Forbes India 30 Under 30 2023

How upcycling is taking root in India

From a potato chip packet, to used or broken furniture and objects, PET plastic, and food packaging, in India, the famous Lavoisier quote, "Nothing is lost, nothing is created, everything is transformed," is as relevant as ever today

Published: Dec 20, 2022 11:00:44 AM IST
Updated: Dec 20, 2022 11:24:09 AM IST

How upcycling is taking root in IndiaPlastic, denim, food packaging, broken furniture and more is now being transformed into fabrics and clothing thanks to India's entrepreneurs. Image: Shutterstock

Just like second hand shopping and clothing repair, upcycling is now a serious alternative in the fight against waste and the mountains of trash that populate the planet. These practices are being adopted all around the world, and particularly in India, where creators and entrepreneurs are rolling out initiatives, each more innovative than the next.

From a potato chip packet, to used or broken furniture and objects, PET plastic, and food packaging, in India, the famous Lavoisier quote, "Nothing is lost, nothing is created, everything is transformed," is as relevant as ever today. Faced with environmental issues, more and more designers are launching into upcycling to recover waste and give it a second life in the form of clothing. And these initiatives highlight how waste and trash are some of the main obstacles to making fashion more virtuous.

Fighting plastic waste


Aged just 17 years old, and while still a student, Aditya Banger, originally from Bhilwara (Rajasthan), became an entrepreneur by starting to recycle plastic bottles and packaging to transform them into fabric. At the helm of a company called Trash to Treasure, which was created at the beginning of 2021 — in the midst of the Covid pandemic — he now recycles no less than 10 tonnes of plastic per day, in turn creating fabric that's sold to make clothing.

The concept was conceived and implemented to "[create] a better India by reconsidering the production chain and recycle all recoverable materials with economic and environmental benefits," reads the start-up's Instagram account. And the young entrepreneur isn't the only one working in this field in India, a country that generates between three and four million tonnes of plastic waste per year.

Also read: From landfill to wardrobe, how fashion is giving waste a new lease on life

More than 900 km away, in Pune, Nandan Bhat is also working to rid the country of its abundant waste. With his start-up EcoKaari, he collects and transforms trash — after disinfecting and drying it — using traditional tools, including the charkha, a kind of Indian spinning wheel. The process highlights the ancestral crafts and techniques of many Indian artisans, and advocates a return to slow fashion.

Ecology meets traditional expertise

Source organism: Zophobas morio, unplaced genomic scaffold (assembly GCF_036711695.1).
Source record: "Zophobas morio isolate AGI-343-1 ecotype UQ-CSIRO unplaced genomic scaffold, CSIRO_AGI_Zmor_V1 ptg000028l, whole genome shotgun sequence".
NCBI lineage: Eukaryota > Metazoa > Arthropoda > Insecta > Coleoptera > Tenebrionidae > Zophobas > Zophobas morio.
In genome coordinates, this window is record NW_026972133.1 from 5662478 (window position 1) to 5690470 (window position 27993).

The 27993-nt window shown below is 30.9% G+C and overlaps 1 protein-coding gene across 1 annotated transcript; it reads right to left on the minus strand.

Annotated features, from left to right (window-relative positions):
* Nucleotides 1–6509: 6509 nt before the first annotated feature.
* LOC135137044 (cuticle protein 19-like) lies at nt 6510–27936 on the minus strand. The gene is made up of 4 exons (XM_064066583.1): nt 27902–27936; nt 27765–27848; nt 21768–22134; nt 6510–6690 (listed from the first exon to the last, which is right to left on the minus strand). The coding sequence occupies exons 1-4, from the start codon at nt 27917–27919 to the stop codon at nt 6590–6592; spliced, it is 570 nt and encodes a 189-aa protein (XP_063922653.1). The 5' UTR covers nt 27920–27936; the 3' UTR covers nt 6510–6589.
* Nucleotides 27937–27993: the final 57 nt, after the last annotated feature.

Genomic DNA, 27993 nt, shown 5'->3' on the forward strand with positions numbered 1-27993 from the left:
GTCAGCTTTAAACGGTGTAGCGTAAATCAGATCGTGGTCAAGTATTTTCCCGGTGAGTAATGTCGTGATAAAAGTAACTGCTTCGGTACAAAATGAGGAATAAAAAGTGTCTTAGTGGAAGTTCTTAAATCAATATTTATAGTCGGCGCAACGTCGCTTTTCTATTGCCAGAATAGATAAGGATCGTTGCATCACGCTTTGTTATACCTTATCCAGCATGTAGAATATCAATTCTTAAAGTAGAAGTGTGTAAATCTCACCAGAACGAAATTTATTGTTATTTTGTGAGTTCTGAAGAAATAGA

In partnership with collection agencies and merchants, employees recover raw materials ranging from plastic bags to food wrappers (cookies, chips, instant noodles), gift wrap and old audio and video tapes, before giving them a second life in the form of tote bags, wallets, or even book covers, handcrafted by artisans.

"Our name represents the relationship between the Artisans and Environment, and they both are interconnected and interdependent. India’s handicraft heritage has continually drawn inspiration from the environment, and Mother Earth has always been an integral part of our lives. Traditionally, our craft techniques have always believed in upcycling, material optimization, and waste minimization," reads the brand's e-store.

Also read: Pre-loved items are taking pride of place in wardrobes

And the Indian label Urban Darzi, based between Kanpur and New Delhi, takes a similar approach, turning only to landfill to source the materials needed to make its clothing. Akshit Bangar is at the helm of this initiative, based on the philosophy of "Jugaad," which involves drawing on creativity to put objects to use in new ways, and to make something new and better all while consuming a minimum of resources. Here too, all types of waste are used, from potato chip packets and other food packaging to household waste, including unsold goods, fabric scraps, broken furniture and objects, single-use plastic, and newspapers.

And these aren't the only companies working on upcycling. Polycycle and Rawcycle, for example, are also working to 'clean up' India by collecting as much plastic as possible to recycle it into textile fibers to make new clothes. All these initiatives reflect the ingenuity of Indian entrepreneurs, as well as their determination to take action to make their country greener.



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